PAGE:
From Centreville (October 17, 1863)

Alfred Ward titled this drawing "General Warren fighting at Bristoe Station." Warren and the II Corps gave the Confederates a bloody nose during the battle on October 14, 1863 (Library of Congress).

Alfred Ward titled this drawing “General Warren fighting at Bristoe Station.” Warren and the II Corps gave the Confederates a bloody nose during the battle on October 14, 1863 (Library of Congress).

On October 17 Meade wrote to his wife from Centreville, Virginia. He had pulled the Army of the Potomac back to his position in reaction to Robert E. Lee’s attempt to flank him. Here’s a little of what I wrote about the campaign in Searching for George Gordon Meade: The Forgotten Victor of Gettysburg:

[General in chief Henry] Halleck wasn’t happy about Meade’s “retrograde” movements or his complaints about his inability to obtain accurate information about the enemy’s whereabouts. “Lee is unquestionably bullying you,” he telegraphed Meade on October 18. “If you cannot ascertain his movements, I certainly cannot. If you pursue and fight him, I think you will find out where he is. I know of no other way.”

“If you have any orders to give me, I am prepared to receive and obey them,” Meade snapped back, “but I must insist on being spared the infliction of such truisms in the guise of opinions as you have recently honored me with, particularly as they were not asked for.” When drafting this message Meade had initially used the words “bunsby opinions,” a reference to a character in Charles Dickens’s Dombey and Son who was noted for his baffling advice. Before sending it he asked Lyman if he thought that was the best choice of words. [Theodore] Lyman didn’t. He advised “that the joke was capital, but not in accordance with the etiquette of a commander-in-chief.” They decided to use “truisms” instead.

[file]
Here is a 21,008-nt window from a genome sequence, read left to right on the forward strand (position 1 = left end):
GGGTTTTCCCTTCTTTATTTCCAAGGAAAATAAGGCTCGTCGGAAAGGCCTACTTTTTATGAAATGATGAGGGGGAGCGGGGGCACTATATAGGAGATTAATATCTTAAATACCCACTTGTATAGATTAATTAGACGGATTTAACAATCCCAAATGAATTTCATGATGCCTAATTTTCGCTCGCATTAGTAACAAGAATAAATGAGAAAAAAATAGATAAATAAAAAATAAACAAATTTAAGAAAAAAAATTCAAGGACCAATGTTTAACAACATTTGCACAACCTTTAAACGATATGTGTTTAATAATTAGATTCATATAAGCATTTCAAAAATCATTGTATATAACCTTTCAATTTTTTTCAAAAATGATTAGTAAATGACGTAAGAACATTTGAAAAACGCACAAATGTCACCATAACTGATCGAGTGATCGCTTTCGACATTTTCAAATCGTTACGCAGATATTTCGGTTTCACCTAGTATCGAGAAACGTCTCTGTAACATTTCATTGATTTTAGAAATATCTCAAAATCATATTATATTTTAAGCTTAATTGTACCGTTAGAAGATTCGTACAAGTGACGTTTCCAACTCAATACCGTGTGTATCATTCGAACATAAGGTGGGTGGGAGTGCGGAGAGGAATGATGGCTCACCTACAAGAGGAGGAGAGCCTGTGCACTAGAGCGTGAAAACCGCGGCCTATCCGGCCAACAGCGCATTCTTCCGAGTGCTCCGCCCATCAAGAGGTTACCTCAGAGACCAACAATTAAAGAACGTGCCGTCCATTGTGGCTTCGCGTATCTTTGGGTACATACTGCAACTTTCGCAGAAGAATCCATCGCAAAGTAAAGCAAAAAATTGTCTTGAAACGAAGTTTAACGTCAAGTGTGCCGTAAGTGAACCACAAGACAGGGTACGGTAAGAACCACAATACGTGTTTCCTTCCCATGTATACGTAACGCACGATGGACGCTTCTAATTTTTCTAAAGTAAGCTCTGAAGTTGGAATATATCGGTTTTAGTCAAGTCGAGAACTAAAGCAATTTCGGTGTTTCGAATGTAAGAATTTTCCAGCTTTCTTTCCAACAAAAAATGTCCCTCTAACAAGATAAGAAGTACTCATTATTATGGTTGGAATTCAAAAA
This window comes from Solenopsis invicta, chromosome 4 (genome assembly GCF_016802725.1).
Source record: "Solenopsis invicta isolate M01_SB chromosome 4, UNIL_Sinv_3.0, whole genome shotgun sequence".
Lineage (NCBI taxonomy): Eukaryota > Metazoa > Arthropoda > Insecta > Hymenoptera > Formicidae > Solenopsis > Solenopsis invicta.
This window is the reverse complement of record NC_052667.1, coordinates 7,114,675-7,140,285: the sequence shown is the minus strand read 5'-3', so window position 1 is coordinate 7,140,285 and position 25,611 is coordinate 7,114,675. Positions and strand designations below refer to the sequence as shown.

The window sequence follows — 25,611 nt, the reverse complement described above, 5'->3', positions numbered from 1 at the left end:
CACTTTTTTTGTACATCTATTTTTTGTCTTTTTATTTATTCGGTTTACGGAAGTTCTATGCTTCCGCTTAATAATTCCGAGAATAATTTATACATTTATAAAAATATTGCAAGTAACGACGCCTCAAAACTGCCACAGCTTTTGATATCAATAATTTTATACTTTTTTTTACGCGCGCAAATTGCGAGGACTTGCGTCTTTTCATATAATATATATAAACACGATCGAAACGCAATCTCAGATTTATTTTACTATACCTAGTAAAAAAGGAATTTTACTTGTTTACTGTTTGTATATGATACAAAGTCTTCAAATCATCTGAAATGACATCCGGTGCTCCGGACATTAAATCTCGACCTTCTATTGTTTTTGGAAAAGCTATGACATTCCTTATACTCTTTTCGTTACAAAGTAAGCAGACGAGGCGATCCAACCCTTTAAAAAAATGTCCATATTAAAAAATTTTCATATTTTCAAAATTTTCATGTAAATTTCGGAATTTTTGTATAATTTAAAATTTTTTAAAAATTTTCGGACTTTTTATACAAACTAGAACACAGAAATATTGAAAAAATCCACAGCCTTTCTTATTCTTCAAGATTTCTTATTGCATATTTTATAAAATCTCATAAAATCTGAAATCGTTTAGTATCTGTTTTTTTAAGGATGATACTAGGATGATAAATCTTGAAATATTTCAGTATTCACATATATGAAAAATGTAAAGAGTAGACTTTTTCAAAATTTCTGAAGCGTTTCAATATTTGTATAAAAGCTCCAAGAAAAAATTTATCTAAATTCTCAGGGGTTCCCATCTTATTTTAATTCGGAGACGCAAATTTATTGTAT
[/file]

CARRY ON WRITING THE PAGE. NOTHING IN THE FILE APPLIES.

During all the movements to and fro, it was Lee’s army that suffered the only serious punishment. The encounter took place near Bristoe Station on the Orange and Alexandria Railroad. It happened on October 14 when Gen. A. P. Hill’s forces made a rash attack on what they thought was the Army of the Potomac’s rear guard as the Union army moved north. Had Hill taken the time to adequately reconnoiter, he would have discovered that Warren’s II Corps was still nearby.

Lee made a desperate effort to get in my rear, but I succeeded in out-manoeuvring him, and got into position at this place, Centreville, with my back to Washington, and ready for his attack if he had chosen to make it. This is the third day we have been here and he has not come forward; I am trying to find out where he now is. If he is near me I shall attack him, but I fear that, failing in his manoeuvre, he is either going back, or going up into the Valley of the Shenandoah, where I shall have to follow him.

Meade’s correspondence taken from The Life and Letters of George Gordon Meade, Major-General United States Army, Vol. 2, (New York: Charles Scribner’s Sons, 1913), pp. 153-4. Available via Google Books.

If you haven’t already purchased Searching for George Gordon Meade: The Forgotten Victor of Gettysburg, why not buy it now?

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